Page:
"Let me stick up for Rush, though. Because Bill adored Rush. And you know, Rush is not a public intellectual. That’s not what he’s doing. And no one would have ever for all Bill Buckley’s talents, 20 million people would never have listened to Bill Buckley on the radio for three hours every day. So, it’s an unfair comparison." (about the 30:50 mark in the discussion)
Ms. Parker seems to have missed one of the main points of friendship--to admire differences while basking in the points of similar interest that brought you together.

One can only feel sorry for a professional political pundit who not only gets it wrong that Reagan stood for expanding the Republican Party to include elites and intellectuals (rather than calling in the conservative, non-elite, non-intellectual working class Reagan Democrats), but who scoffs at other people's friendships just because one of the parties isn't of a "pedigree" that Parker personally likes. Sad.

Oh, and it goes without saying that Sarah Palin having been elected the first woman and youngest governor in Alaska's history (the forced dump of 25,000 of her e-mails showing her as an "effective", "attentive", "hands on", "decisive", governor in areas "ranging from small issues to very large issues"); having effectively fought political corruption and quit a well-paying public job to do so; having authored two best sellers (one vying for the best selling political memoir of all time); having been the first woman Republican vice presidential nominee; having had opinion pieces in the Wall Street Journal (and here and just this week here), New York Times, USA Today, Washington Post (and here), and National Review (and here); and having negotiated the largest private sector infrastructure project in North American history has arguably done more intellectual and practical good work than Ms. Parker. Though one must admit that Ms. Parker had a longer running TV series than Governor Palin though with only a fraction of the weekly viewers Palin garnered.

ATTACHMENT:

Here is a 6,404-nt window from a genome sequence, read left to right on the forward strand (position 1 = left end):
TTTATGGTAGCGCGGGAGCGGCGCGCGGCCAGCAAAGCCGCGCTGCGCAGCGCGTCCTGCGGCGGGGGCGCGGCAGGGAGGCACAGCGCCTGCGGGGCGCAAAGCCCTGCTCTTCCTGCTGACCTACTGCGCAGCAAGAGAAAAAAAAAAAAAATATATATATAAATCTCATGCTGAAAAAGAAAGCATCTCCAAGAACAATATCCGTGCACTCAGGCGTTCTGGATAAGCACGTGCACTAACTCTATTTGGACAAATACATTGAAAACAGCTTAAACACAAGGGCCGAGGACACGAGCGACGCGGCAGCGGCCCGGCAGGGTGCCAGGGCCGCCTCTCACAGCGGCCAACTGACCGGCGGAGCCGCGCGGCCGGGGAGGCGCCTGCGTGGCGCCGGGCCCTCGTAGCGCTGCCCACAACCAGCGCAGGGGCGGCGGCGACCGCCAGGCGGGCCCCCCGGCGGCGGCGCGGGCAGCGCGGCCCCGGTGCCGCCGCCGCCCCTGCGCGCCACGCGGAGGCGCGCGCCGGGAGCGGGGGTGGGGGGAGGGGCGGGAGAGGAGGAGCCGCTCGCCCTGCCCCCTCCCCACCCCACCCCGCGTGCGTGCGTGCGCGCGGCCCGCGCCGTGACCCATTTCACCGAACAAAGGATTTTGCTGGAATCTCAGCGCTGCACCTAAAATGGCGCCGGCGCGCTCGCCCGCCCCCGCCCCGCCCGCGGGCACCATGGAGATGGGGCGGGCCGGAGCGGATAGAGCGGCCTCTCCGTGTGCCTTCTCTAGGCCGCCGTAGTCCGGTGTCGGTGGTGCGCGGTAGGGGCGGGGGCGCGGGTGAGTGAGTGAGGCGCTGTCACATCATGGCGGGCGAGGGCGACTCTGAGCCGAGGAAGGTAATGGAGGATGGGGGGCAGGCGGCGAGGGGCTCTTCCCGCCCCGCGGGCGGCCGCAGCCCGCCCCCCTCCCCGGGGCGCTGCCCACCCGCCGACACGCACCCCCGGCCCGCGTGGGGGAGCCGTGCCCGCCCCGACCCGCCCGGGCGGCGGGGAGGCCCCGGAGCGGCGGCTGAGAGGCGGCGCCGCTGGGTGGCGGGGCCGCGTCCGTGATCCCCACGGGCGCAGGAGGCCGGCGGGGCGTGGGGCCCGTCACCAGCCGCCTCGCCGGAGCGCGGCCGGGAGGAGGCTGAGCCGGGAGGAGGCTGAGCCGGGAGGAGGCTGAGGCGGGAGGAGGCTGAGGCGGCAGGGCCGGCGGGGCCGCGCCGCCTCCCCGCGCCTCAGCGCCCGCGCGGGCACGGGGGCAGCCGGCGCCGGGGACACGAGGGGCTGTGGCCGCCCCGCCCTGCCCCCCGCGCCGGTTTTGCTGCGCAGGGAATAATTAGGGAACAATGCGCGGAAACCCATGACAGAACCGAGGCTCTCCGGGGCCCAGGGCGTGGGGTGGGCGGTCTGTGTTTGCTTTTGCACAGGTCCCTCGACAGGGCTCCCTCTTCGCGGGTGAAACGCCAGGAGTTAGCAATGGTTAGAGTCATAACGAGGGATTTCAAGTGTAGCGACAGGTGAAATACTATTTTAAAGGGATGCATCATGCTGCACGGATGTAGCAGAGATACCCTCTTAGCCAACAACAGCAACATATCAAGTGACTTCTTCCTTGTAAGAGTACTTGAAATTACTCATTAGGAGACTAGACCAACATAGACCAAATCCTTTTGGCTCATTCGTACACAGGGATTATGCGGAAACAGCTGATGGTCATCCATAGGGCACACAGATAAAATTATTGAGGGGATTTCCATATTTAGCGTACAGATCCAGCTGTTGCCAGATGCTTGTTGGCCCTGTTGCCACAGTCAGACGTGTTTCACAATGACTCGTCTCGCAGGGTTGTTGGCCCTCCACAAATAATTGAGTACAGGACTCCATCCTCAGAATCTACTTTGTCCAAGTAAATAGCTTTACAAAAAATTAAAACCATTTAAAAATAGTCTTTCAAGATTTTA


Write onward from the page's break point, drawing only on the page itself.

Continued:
UPDATE: Another good take by J. Robert Smith: Kathleen Parker's Trash Talk


James Nicholas said...

The most revered Republican leaders are always the dead ones. If the least informed received the loudest applause Kathleen Parker may very well receive a standing ovation. This is something more than simply getting it wrong. This is willfully misleading. The Republican party has not become "Palinized" (an inane concept to be sure). The party has become infused with conservatism, and though the party has not been deserving of this infusion, the conservatives see the Republican party as the best of two bad choices. Republican intellectuals and party bosses like Karl Rove are not committed conservatives. To better effect the changes the conservatives hope for they are attempting to steer the party toward more conservative principles of limited government and greater freedom. In their efforts to save the nation the conservatives hope to start by electing more conservative candidates into the Republican party. The 2010 landslide was a conservative landslide.

Ms. Parker may do well to review commentary of years gone by. Bill Buckley was not revered by the left when he was alive and well. In fact, Republican party officials were not enamored of him either. Parker is writing fairy tales.

Excellent post.

IlĂ­on said...

I couldn't agree more, Nicholas.

T. D. said...

I'm with you, Ilion. Excellent, concise summary, JN, of what is wrong with Parker's analysis as well as her role in trying to stop conservatives from gaining a bigger influence in the GOP.

Thanks to you both for stopping by and commenting.